Emotional Ian Paisley apologises for 'total failure' after suspension from House of Commons over £100,000 undeclared holidays
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Emotional Ian Paisley apologises for 'total failure' after suspension from House of Commons over £100,000 undeclared holidays

DUP MP Ian Paisley Jr has begged his constituents to retain confidence in him during an emotional House of Commons apology over undeclared holidays.

The North Antrim MP is facing calls to resign after the Commons Standards Committee recommended a "severe" punishment of 30 days over allegations he failed to officially register two family trips worth £100,000 (€112,000) to Sri Lanka.

The holidays, in March and July 2013, were paid for entirely by the Sri Lankan government.

Following the trips, Paisley wrote to then Home Secretary Theresa May in support of Sri Lanka over a proposed UN resolution.

The Committee found that these actions amounted to "paid advocacy" and added that Paisley had brought the Commons into disrepute.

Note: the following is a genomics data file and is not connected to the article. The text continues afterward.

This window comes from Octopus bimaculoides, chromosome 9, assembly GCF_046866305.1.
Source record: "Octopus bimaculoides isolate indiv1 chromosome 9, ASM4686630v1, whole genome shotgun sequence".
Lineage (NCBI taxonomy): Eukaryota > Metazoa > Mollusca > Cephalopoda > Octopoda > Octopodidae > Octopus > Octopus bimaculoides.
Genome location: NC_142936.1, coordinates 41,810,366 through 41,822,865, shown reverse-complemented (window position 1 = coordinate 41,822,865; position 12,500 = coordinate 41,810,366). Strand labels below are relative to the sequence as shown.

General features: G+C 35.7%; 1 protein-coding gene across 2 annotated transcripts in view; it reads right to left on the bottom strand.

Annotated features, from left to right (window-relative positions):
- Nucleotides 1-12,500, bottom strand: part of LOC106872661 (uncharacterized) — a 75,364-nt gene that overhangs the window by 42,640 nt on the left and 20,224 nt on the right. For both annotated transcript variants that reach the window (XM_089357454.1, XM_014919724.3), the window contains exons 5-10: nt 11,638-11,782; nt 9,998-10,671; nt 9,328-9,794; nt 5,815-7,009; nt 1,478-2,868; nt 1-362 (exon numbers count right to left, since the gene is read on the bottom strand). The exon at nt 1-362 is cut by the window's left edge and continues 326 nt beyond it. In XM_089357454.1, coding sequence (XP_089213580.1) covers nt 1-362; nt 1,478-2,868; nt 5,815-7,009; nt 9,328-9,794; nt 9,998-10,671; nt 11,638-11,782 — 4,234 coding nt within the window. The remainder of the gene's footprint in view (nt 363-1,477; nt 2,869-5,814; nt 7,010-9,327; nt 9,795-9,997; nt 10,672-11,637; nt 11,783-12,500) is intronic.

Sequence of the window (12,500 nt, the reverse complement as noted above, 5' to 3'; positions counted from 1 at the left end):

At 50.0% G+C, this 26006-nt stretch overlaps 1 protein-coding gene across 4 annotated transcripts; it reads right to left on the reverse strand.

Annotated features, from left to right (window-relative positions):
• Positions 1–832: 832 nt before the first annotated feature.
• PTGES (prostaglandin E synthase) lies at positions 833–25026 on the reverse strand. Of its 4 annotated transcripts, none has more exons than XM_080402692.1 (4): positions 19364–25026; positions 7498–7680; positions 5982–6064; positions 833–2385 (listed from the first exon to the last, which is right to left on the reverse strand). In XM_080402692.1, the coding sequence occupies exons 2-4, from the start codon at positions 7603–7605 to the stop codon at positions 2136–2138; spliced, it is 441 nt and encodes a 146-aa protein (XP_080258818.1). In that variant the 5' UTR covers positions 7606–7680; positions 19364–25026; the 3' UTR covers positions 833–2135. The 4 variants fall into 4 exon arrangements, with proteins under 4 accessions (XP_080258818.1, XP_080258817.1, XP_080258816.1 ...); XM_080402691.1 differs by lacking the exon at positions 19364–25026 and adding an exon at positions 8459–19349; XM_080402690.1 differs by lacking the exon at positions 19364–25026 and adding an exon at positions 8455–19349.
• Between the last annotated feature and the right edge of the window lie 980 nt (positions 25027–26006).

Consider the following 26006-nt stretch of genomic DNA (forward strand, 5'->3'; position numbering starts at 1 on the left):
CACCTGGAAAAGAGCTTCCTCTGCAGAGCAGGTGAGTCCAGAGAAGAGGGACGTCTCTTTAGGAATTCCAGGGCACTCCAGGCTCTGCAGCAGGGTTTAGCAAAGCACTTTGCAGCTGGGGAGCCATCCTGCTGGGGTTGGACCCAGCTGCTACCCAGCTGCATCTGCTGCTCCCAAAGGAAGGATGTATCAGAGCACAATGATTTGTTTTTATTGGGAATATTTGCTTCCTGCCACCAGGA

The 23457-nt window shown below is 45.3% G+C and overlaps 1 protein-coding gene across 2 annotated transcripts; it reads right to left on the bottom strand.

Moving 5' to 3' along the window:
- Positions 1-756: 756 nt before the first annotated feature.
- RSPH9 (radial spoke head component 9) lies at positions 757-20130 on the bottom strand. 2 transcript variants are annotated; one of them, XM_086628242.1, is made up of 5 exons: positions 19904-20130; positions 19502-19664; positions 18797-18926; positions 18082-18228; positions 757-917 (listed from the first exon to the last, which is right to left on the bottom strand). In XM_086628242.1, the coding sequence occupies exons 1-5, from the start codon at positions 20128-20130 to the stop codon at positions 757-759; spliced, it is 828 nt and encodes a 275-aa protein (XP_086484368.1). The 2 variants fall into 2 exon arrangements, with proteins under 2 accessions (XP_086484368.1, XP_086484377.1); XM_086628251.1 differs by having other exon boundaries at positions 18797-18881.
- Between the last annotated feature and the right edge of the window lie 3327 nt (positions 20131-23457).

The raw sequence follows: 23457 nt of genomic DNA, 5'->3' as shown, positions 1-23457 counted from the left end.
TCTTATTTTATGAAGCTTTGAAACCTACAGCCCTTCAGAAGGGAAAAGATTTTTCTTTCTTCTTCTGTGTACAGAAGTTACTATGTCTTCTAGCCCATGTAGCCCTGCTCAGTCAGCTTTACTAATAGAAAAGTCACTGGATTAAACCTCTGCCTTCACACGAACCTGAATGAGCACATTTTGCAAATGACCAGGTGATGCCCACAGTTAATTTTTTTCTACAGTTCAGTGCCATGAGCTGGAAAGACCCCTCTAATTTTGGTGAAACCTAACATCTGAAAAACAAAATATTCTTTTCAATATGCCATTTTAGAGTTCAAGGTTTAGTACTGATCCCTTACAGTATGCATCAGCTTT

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The 51-year-old said it was with "profound personal regret and deep personal embarrassment" that he had to apologise and acknowledge his failure to declare and register the two trips.

However, Paisley denied he had any "ulterior motive for that genuine mistake” in 2013, adding that he accepted his "total failure" before offering another unreserved apology "without qualification".

He said he had always conducted himself with "openness and integrity" and took his parliamentary duties seriously.

"That is why I have such remorse about the matter as I believe it goes against the grain of who I am," he added.

"Especially how it is portrayed."

His voice cracked with emotion as he told the Commons: “I say sorry and apologise for the failings that were identified in the Standards Committee report.”

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MPs who are suspended from the House for more than 10 days are open to a recall petition.

If more than 10% of Mr Paisley's North Antrim constituents were to sign such a petition calling for his removal, the seat would be declared vacant and a by-election would follow.

Mr Paisley said his constituents had given him “unwavering support” since 2010, adding: “I hope they will continue to have that confidence in me in the future.”

The Belfast native, born to DUP founder Ian Paisley and his wife Eileen in 1966, first assumed office as MP for the North Antrim constituency in May 2010.

His suspension means Prime Minister Theresa May will be short of one of the 10 DUP MPs propping up her minority Conservative government during a period that could see a number of Brexit votes prove crucial.